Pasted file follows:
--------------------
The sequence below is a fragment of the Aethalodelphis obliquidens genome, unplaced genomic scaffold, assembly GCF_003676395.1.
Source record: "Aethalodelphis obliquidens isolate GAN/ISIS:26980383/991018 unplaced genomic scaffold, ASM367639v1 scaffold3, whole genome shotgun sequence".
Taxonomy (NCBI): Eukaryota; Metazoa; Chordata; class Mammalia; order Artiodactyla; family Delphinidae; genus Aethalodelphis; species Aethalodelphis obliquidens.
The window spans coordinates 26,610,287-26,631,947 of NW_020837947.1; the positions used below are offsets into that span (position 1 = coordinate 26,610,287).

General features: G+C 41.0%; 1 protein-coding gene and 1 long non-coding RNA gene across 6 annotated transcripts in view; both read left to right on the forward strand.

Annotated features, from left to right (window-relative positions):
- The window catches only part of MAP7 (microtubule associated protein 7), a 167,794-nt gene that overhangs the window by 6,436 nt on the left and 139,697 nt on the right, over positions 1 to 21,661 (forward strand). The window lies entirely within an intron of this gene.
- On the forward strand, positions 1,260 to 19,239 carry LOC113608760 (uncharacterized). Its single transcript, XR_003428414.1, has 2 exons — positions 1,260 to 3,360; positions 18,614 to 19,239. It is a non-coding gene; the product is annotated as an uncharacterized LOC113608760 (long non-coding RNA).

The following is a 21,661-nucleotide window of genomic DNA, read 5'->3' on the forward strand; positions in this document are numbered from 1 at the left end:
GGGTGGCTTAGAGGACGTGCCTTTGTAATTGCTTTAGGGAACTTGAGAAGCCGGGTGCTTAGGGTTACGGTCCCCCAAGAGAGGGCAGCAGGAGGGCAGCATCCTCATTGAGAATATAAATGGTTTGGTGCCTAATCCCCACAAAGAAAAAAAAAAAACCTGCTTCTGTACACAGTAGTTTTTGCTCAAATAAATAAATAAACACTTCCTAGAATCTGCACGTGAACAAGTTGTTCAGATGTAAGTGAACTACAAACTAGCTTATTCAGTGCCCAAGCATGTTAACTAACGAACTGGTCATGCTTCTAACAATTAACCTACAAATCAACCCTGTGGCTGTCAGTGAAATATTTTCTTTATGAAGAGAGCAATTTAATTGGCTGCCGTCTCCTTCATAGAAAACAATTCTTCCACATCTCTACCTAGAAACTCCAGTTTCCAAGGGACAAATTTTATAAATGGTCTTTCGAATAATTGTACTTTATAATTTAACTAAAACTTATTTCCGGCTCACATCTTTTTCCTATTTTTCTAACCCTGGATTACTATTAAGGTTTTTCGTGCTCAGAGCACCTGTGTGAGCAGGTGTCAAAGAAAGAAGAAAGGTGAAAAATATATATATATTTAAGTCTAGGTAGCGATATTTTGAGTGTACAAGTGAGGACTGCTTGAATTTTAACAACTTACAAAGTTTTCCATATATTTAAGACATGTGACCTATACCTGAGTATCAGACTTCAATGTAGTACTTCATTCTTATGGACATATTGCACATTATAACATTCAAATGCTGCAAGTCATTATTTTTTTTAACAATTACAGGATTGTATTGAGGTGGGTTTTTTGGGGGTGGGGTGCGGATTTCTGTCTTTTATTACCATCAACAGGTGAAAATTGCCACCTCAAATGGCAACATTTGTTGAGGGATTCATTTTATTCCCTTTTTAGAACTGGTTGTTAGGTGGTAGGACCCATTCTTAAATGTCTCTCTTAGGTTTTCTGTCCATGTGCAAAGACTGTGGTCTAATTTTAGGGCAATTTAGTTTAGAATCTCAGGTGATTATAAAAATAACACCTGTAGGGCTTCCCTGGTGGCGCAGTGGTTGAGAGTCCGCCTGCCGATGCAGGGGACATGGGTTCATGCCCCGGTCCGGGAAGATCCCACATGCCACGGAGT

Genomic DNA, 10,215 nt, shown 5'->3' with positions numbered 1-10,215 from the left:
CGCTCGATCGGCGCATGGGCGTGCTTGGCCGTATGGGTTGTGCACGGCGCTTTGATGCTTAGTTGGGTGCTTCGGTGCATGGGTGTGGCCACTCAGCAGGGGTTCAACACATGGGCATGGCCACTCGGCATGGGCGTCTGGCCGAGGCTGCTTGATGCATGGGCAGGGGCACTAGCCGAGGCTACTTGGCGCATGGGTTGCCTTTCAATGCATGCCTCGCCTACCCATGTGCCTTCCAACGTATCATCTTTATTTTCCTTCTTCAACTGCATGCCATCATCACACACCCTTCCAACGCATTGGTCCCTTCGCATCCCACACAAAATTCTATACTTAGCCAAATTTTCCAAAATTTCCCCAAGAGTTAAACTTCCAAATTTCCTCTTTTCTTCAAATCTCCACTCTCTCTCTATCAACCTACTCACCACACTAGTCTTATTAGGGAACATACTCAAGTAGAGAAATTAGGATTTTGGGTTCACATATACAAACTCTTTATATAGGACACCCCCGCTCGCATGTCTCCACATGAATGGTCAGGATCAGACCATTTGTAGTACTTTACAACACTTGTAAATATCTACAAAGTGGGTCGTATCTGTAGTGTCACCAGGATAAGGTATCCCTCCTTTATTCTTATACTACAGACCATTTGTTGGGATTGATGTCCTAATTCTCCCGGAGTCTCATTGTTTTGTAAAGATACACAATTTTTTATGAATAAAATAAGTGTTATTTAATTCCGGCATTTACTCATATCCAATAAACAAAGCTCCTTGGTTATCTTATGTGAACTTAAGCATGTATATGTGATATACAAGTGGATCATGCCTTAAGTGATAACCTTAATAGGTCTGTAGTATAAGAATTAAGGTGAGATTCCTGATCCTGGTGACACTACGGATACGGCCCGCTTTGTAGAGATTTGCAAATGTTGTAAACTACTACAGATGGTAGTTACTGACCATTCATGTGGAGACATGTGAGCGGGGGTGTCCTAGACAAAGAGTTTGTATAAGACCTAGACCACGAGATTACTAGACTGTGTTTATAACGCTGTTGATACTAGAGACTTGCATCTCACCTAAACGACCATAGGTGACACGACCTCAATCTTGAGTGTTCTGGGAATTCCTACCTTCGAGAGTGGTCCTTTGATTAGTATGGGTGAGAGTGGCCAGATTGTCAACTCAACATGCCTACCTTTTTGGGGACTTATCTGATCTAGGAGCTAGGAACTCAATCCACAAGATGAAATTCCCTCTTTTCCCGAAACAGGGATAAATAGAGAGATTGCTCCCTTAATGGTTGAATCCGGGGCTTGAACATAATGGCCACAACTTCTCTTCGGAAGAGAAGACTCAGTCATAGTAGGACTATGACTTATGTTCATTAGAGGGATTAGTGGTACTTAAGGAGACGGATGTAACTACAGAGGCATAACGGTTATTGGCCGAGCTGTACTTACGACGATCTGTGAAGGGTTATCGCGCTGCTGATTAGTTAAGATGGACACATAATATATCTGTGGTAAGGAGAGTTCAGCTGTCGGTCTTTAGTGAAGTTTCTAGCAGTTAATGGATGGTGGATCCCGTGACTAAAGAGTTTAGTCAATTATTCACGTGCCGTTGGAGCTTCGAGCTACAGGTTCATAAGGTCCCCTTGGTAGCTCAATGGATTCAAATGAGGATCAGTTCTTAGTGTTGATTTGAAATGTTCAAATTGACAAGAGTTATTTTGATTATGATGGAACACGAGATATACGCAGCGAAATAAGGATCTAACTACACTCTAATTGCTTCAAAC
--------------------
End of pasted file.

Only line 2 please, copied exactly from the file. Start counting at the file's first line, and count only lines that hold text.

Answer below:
Source record: "Aethalodelphis obliquidens isolate GAN/ISIS:26980383/991018 unplaced genomic scaffold, ASM367639v1 scaffold3, whole genome shotgun sequence".